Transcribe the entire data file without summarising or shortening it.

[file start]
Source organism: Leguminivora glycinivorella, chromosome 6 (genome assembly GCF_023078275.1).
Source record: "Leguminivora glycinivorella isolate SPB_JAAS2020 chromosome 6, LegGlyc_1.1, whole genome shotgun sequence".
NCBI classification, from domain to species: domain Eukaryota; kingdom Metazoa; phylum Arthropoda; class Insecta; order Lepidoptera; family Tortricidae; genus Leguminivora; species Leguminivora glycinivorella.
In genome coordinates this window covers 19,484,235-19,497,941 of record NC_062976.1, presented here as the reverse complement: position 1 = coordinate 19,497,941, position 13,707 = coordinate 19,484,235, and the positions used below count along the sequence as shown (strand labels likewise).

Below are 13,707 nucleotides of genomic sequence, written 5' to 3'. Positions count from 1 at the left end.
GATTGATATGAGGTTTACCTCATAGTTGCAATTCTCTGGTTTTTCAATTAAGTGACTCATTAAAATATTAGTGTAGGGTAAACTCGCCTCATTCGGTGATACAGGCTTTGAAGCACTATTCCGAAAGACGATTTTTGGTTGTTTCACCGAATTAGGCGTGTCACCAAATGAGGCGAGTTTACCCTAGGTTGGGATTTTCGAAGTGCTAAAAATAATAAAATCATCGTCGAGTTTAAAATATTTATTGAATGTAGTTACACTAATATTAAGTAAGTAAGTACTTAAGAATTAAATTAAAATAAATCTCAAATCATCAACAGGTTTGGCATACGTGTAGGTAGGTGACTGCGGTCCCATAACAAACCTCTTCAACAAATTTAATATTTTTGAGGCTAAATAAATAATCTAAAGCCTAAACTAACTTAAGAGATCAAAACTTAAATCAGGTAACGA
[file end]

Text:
Source organism: Leguminivora glycinivorella, chromosome 6 (genome assembly GCF_023078275.1).
Source record: "Leguminivora glycinivorella isolate SPB_JAAS2020 chromosome 6, LegGlyc_1.1, whole genome shotgun sequence".
NCBI classification, from domain to species: domain Eukaryota; kingdom Metazoa; phylum Arthropoda; class Insecta; order Lepidoptera; family Tortricidae; genus Leguminivora; species Leguminivora glycinivorella.
In genome coordinates this window covers 19,484,235-19,497,941 of record NC_062976.1, presented here as the reverse complement: position 1 = coordinate 19,497,941, position 13,707 = coordinate 19,484,235, and the positions used below count along the sequence as shown (strand labels likewise).

Below are 13,707 nucleotides of genomic sequence, written 5' to 3'. Positions count from 1 at the left end.
GATTGATATGAGGTTTACCTCATAGTTGCAATTCTCTGGTTTTTCAATTAAGTGACTCATTAAAATATTAGTGTAGGGTAAACTCGCCTCATTCGGTGATACAGGCTTTGAAGCACTATTCCGAAAGACGATTTTTGGTTGTTTCACCGAATTAGGCGTGTCACCAAATGAGGCGAGTTTACCCTAGGTTGGGATTTTCGAAGTGCTAAAAATAATAAAATCATCGTCGAGTTTAAAATATTTATTGAATGTAGTTACACTAATATTAAGTAAGTAAGTACTTAAGAATTAAATTAAAATAAATCTCAAATCATCAACAGGTTTGGCATACGTGTAGGTAGGTGACTGCGGTCCCATAACAAACCTCTTCAACAAATTTAATATTTTTGAGGCTAAATAAATAATCTAAAGCCTAAACTAACTTAAGAGATCAAAACTTAAATCAGGTAACGA